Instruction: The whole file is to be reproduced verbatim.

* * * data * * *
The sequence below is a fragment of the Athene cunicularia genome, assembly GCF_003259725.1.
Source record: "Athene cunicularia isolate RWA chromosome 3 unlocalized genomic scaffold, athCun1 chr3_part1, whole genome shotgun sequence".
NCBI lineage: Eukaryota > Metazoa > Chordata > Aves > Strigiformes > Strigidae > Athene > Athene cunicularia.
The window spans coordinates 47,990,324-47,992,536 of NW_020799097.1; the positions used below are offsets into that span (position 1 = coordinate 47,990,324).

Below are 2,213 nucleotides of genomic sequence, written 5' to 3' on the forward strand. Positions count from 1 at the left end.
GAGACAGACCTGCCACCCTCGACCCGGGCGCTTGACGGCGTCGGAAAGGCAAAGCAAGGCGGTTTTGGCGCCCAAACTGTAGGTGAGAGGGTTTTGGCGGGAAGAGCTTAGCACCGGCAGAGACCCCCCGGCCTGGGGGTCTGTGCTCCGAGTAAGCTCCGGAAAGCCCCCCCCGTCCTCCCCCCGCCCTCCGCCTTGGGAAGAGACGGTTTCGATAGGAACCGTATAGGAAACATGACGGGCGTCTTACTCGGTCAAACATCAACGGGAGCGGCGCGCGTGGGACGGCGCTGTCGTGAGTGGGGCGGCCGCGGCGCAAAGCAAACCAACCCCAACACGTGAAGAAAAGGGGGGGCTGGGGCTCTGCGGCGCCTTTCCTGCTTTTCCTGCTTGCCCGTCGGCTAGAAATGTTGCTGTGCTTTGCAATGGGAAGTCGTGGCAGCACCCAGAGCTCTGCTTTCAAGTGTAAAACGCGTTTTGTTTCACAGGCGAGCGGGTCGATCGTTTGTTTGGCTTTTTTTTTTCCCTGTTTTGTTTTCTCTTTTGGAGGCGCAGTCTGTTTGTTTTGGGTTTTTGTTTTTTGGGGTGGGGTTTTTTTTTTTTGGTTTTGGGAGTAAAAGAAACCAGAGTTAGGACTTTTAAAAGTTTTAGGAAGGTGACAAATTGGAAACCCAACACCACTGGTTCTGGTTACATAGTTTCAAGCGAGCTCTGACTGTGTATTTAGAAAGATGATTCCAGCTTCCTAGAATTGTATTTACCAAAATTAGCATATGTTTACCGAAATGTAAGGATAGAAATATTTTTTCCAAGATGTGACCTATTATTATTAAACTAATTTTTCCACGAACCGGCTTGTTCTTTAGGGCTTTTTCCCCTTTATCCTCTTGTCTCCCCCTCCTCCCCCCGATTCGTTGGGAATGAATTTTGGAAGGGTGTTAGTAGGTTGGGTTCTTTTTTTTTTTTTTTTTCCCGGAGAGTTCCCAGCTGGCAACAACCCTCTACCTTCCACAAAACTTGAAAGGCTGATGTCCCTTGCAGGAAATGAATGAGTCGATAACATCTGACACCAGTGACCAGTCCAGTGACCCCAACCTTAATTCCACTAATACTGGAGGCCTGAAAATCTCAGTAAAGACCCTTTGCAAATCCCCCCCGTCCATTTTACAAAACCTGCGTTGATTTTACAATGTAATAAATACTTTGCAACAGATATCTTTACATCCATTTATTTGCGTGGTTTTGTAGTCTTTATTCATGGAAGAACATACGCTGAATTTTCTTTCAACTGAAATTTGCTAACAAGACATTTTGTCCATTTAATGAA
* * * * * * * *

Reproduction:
The sequence below is a fragment of the Athene cunicularia genome, assembly GCF_003259725.1.
Source record: "Athene cunicularia isolate RWA chromosome 3 unlocalized genomic scaffold, athCun1 chr3_part1, whole genome shotgun sequence".
NCBI lineage: Eukaryota > Metazoa > Chordata > Aves > Strigiformes > Strigidae > Athene > Athene cunicularia.
The window spans coordinates 47,990,324-47,992,536 of NW_020799097.1; the positions used below are offsets into that span (position 1 = coordinate 47,990,324).

Below are 2,213 nucleotides of genomic sequence, written 5' to 3' on the forward strand. Positions count from 1 at the left end.
GAGACAGACCTGCCACCCTCGACCCGGGCGCTTGACGGCGTCGGAAAGGCAAAGCAAGGCGGTTTTGGCGCCCAAACTGTAGGTGAGAGGGTTTTGGCGGGAAGAGCTTAGCACCGGCAGAGACCCCCCGGCCTGGGGGTCTGTGCTCCGAGTAAGCTCCGGAAAGCCCCCCCCGTCCTCCCCCCGCCCTCCGCCTTGGGAAGAGACGGTTTCGATAGGAACCGTATAGGAAACATGACGGGCGTCTTACTCGGTCAAACATCAACGGGAGCGGCGCGCGTGGGACGGCGCTGTCGTGAGTGGGGCGGCCGCGGCGCAAAGCAAACCAACCCCAACACGTGAAGAAAAGGGGGGGCTGGGGCTCTGCGGCGCCTTTCCTGCTTTTCCTGCTTGCCCGTCGGCTAGAAATGTTGCTGTGCTTTGCAATGGGAAGTCGTGGCAGCACCCAGAGCTCTGCTTTCAAGTGTAAAACGCGTTTTGTTTCACAGGCGAGCGGGTCGATCGTTTGTTTGGCTTTTTTTTTTCCCTGTTTTGTTTTCTCTTTTGGAGGCGCAGTCTGTTTGTTTTGGGTTTTTGTTTTTTGGGGTGGGGTTTTTTTTTTTTGGTTTTGGGAGTAAAAGAAACCAGAGTTAGGACTTTTAAAAGTTTTAGGAAGGTGACAAATTGGAAACCCAACACCACTGGTTCTGGTTACATAGTTTCAAGCGAGCTCTGACTGTGTATTTAGAAAGATGATTCCAGCTTCCTAGAATTGTATTTACCAAAATTAGCATATGTTTACCGAAATGTAAGGATAGAAATATTTTTTCCAAGATGTGACCTATTATTATTAAACTAATTTTTCCACGAACCGGCTTGTTCTTTAGGGCTTTTTCCCCTTTATCCTCTTGTCTCCCCCTCCTCCCCCCGATTCGTTGGGAATGAATTTTGGAAGGGTGTTAGTAGGTTGGGTTCTTTTTTTTTTTTTTTTTCCCGGAGAGTTCCCAGCTGGCAACAACCCTCTACCTTCCACAAAACTTGAAAGGCTGATGTCCCTTGCAGGAAATGAATGAGTCGATAACATCTGACACCAGTGACCAGTCCAGTGACCCCAACCTTAATTCCACTAATACTGGAGGCCTGAAAATCTCAGTAAAGACCCTTTGCAAATCCCCCCCGTCCATTTTACAAAACCTGCGTTGATTTTACAATGTAATAAATACTTTGCAACAGATATCTTTACATCCATTTATTTGCGTGGTTTTGTAGTCTTTATTCATGGAAGAACATACGCTGAATTTTCTTTCAACTGAAATTTGCTAACAAGACATTTTGTCCATTTAATGAA